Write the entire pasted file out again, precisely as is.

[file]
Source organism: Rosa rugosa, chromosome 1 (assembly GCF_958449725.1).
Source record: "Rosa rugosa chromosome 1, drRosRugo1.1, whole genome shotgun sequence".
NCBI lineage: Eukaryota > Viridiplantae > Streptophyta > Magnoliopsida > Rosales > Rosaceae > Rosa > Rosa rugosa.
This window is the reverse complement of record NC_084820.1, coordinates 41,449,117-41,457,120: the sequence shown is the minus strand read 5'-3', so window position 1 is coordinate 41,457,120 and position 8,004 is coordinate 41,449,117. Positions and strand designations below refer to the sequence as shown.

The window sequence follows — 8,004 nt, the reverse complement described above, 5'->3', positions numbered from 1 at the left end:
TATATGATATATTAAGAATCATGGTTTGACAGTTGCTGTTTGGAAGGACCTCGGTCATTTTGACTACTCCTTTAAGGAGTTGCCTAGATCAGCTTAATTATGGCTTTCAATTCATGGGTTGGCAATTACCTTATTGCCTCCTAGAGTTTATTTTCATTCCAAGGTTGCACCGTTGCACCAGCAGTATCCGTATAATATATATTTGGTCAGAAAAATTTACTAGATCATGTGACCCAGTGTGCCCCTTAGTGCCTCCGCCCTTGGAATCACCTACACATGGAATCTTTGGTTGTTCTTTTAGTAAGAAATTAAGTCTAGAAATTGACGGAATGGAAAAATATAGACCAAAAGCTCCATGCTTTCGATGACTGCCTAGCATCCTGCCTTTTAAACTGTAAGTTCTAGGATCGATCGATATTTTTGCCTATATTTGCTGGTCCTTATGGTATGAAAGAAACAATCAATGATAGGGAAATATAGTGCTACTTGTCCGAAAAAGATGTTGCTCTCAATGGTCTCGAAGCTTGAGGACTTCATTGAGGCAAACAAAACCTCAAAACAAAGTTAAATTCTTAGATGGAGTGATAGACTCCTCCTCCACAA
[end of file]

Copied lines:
Source organism: Rosa rugosa, chromosome 1 (assembly GCF_958449725.1).
Source record: "Rosa rugosa chromosome 1, drRosRugo1.1, whole genome shotgun sequence".
NCBI lineage: Eukaryota > Viridiplantae > Streptophyta > Magnoliopsida > Rosales > Rosaceae > Rosa > Rosa rugosa.
This window is the reverse complement of record NC_084820.1, coordinates 41,449,117-41,457,120: the sequence shown is the minus strand read 5'-3', so window position 1 is coordinate 41,457,120 and position 8,004 is coordinate 41,449,117. Positions and strand designations below refer to the sequence as shown.

The window sequence follows — 8,004 nt, the reverse complement described above, 5'->3', positions numbered from 1 at the left end:
TATATGATATATTAAGAATCATGGTTTGACAGTTGCTGTTTGGAAGGACCTCGGTCATTTTGACTACTCCTTTAAGGAGTTGCCTAGATCAGCTTAATTATGGCTTTCAATTCATGGGTTGGCAATTACCTTATTGCCTCCTAGAGTTTATTTTCATTCCAAGGTTGCACCGTTGCACCAGCAGTATCCGTATAATATATATTTGGTCAGAAAAATTTACTAGATCATGTGACCCAGTGTGCCCCTTAGTGCCTCCGCCCTTGGAATCACCTACACATGGAATCTTTGGTTGTTCTTTTAGTAAGAAATTAAGTCTAGAAATTGACGGAATGGAAAAATATAGACCAAAAGCTCCATGCTTTCGATGACTGCCTAGCATCCTGCCTTTTAAACTGTAAGTTCTAGGATCGATCGATATTTTTGCCTATATTTGCTGGTCCTTATGGTATGAAAGAAACAATCAATGATAGGGAAATATAGTGCTACTTGTCCGAAAAAGATGTTGCTCTCAATGGTCTCGAAGCTTGAGGACTTCATTGAGGCAAACAAAACCTCAAAACAAAGTTAAATTCTTAGATGGAGTGATAGACTCCTCCTCCACAA